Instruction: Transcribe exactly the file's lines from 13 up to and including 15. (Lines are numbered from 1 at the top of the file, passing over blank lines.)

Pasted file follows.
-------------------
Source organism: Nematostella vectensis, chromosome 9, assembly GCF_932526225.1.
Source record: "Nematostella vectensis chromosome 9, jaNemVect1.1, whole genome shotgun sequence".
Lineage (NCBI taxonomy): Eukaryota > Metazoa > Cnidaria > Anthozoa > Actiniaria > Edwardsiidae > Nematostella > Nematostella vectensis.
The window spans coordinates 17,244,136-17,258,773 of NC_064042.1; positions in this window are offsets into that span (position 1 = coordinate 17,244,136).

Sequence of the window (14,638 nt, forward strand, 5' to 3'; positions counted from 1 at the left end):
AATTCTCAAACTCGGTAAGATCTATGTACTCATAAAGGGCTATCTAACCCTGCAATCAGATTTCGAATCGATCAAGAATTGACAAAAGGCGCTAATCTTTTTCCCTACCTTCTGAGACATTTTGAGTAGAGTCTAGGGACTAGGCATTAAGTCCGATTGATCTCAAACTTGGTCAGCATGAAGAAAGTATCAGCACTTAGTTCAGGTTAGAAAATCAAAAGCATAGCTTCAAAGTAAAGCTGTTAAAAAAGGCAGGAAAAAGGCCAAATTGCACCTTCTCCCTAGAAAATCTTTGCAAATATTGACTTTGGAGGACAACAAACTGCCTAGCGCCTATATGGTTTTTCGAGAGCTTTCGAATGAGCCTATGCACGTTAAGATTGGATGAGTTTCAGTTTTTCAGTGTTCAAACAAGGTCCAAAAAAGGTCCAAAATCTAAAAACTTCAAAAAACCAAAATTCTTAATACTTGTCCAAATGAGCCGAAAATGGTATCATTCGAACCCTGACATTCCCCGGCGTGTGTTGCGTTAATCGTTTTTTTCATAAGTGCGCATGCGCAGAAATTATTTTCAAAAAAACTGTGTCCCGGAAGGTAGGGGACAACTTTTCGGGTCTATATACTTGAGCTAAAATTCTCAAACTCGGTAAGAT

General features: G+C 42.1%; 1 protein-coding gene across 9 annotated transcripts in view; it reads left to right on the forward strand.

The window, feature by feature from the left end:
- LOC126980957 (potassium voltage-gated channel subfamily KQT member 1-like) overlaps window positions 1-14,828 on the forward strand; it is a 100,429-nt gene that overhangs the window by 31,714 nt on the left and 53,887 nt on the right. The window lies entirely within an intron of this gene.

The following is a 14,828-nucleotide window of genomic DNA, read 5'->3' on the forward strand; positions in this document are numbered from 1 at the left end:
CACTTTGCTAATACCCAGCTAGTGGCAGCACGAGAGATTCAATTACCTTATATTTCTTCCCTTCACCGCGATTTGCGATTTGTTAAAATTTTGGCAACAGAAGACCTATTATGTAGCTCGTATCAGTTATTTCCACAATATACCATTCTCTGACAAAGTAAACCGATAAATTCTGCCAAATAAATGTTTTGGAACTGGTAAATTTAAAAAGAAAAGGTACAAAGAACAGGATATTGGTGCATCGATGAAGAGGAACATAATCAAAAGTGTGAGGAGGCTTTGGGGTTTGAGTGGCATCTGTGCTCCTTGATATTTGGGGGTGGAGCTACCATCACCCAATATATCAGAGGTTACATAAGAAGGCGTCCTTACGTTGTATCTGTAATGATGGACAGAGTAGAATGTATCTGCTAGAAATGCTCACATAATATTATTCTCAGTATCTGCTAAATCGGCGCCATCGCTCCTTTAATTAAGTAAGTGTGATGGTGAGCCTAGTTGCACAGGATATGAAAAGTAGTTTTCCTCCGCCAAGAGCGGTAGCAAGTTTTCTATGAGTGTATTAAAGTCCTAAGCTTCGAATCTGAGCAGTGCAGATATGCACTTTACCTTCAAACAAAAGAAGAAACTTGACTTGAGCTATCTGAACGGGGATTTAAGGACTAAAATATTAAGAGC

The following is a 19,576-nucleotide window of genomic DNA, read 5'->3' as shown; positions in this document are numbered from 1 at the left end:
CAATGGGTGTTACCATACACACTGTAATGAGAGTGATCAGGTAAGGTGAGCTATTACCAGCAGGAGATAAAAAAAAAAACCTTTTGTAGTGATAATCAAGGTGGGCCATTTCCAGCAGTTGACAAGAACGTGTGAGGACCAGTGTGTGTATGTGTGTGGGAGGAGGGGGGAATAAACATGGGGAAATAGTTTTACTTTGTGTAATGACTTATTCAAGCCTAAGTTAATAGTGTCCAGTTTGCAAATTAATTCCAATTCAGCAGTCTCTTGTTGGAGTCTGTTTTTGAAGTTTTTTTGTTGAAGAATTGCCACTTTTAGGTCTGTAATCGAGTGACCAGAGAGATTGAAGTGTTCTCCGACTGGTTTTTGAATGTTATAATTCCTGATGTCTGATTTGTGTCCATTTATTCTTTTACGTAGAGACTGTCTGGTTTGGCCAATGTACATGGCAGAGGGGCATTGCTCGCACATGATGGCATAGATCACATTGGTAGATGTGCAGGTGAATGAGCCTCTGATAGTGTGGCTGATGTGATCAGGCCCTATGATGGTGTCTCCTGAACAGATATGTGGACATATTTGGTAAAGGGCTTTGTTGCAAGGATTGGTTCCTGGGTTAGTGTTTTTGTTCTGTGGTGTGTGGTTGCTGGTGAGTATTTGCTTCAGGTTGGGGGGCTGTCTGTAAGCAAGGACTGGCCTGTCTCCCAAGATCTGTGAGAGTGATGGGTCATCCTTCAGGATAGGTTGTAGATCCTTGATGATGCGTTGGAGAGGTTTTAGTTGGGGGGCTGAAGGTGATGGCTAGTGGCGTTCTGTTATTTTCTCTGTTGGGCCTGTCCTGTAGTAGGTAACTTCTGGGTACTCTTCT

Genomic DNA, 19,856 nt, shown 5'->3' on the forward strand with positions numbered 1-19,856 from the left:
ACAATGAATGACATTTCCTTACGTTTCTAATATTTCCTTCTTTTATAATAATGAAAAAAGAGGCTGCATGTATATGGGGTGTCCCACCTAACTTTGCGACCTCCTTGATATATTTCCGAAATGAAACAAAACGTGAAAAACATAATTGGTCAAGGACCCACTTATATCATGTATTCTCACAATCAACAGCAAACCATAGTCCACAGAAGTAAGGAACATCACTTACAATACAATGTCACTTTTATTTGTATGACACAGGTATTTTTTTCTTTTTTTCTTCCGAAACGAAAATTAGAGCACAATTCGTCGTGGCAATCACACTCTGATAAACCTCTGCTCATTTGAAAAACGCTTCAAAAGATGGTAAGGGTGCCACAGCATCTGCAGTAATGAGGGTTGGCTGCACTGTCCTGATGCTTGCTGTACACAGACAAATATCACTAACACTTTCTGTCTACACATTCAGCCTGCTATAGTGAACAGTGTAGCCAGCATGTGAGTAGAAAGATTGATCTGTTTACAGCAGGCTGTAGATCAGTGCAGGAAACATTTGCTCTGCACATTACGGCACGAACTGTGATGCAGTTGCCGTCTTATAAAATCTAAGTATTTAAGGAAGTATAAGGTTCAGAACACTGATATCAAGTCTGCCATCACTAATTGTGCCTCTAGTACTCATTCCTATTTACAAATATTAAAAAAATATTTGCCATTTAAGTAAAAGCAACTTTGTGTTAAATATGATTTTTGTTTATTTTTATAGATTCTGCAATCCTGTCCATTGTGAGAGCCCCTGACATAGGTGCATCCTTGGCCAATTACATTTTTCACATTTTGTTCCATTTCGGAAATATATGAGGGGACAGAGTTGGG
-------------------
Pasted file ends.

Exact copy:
CAATGGGTGTTACCATACACACTGTAATGAGAGTGATCAGGTAAGGTGAGCTATTACCAGCAGGAGATAAAAAAAAAAACCTTTTGTAGTGATAATCAAGGTGGGCCATTTCCAGCAGTTGACAAGAACGTGTGAGGACCAGTGTGTGTATGTGTGTGGGAGGAGGGGGGAATAAACATGGGGAAATAGTTTTACTTTGTGTAATGACTTATTCAAGCCTAAGTTAATAGTGTCCAGTTTGCAAATTAATTCCAATTCAGCAGTCTCTTGTTGGAGTCTGTTTTTGAAGTTTTTTTGTTGAAGAATTGCCACTTTTAGGTCTGTAATCGAGTGACCAGAGAGATTGAAGTGTTCTCCGACTGGTTTTTGAATGTTATAATTCCTGATGTCTGATTTGTGTCCATTTATTCTTTTACGTAGAGACTGTCTGGTTTGGCCAATGTACATGGCAGAGGGGCATTGCTCGCACATGATGGCATAGATCACATTGGTAGATGTGCAGGTGAATGAGCCTCTGATAGTGTGGCTGATGTGATCAGGCCCTATGATGGTGTCTCCTGAACAGATATGTGGACATATTTGGTAAAGGGCTTTGTTGCAAGGATTGGTTCCTGGGTTAGTGTTTTTGTTCTGTGGTGTGTGGTTGCTGGTGAGTATTTGCTTCAGGTTGGGGGGCTGTCTGTAAGCAAGGACTGGCCTGTCTCCCAAGATCTGTGAGAGTGATGGGTCATCCTTCAGGATAGGTTGTAGATCCTTGATGATGCGTTGGAGAGGTTTTAGTTGGGGGGCTGAAGGTGATGGCTAGTGGCGTTCTGTTATTTTCTCTGTTGGGCCTGTCCTGTAGTAGGTAACTTCTGGGTACTCTTCT

Genomic DNA, 19,856 nt, shown 5'->3' on the forward strand with positions numbered 1-19,856 from the left:
ACAATGAATGACATTTCCTTACGTTTCTAATATTTCCTTCTTTTATAATAATGAAAAAAGAGGCTGCATGTATATGGGGTGTCCCACCTAACTTTGCGACCTCCTTGATATATTTCCGAAATGAAACAAAACGTGAAAAACATAATTGGTCAAGGACCCACTTATATCATGTATTCTCACAATCAACAGCAAACCATAGTCCACAGAAGTAAGGAACATCACTTACAATACAATGTCACTTTTATTTGTATGACACAGGTATTTTTTTCTTTTTTTCTTCCGAAACGAAAATTAGAGCACAATTCGTCGTGGCAATCACACTCTGATAAACCTCTGCTCATTTGAAAAACGCTTCAAAAGATGGTAAGGGTGCCACAGCATCTGCAGTAATGAGGGTTGGCTGCACTGTCCTGATGCTTGCTGTACACAGACAAATATCACTAACACTTTCTGTCTACACATTCAGCCTGCTATAGTGAACAGTGTAGCCAGCATGTGAGTAGAAAGATTGATCTGTTTACAGCAGGCTGTAGATCAGTGCAGGAAACATTTGCTCTGCACATTACGGCACGAACTGTGATGCAGTTGCCGTCTTATAAAATCTAAGTATTTAAGGAAGTATAAGGTTCAGAACACTGATATCAAGTCTGCCATCACTAATTGTGCCTCTAGTACTCATTCCTATTTACAAATATTAAAAAAATATTTGCCATTTAAGTAAAAGCAACTTTGTGTTAAATATGATTTTTGTTTATTTTTATAGATTCTGCAATCCTGTCCATTGTGAGAGCCCCTGACATAGGTGCATCCTTGGCCAATTACATTTTTCACATTTTGTTCCATTTCGGAAATATATGAGGGGACAGAGTTGGG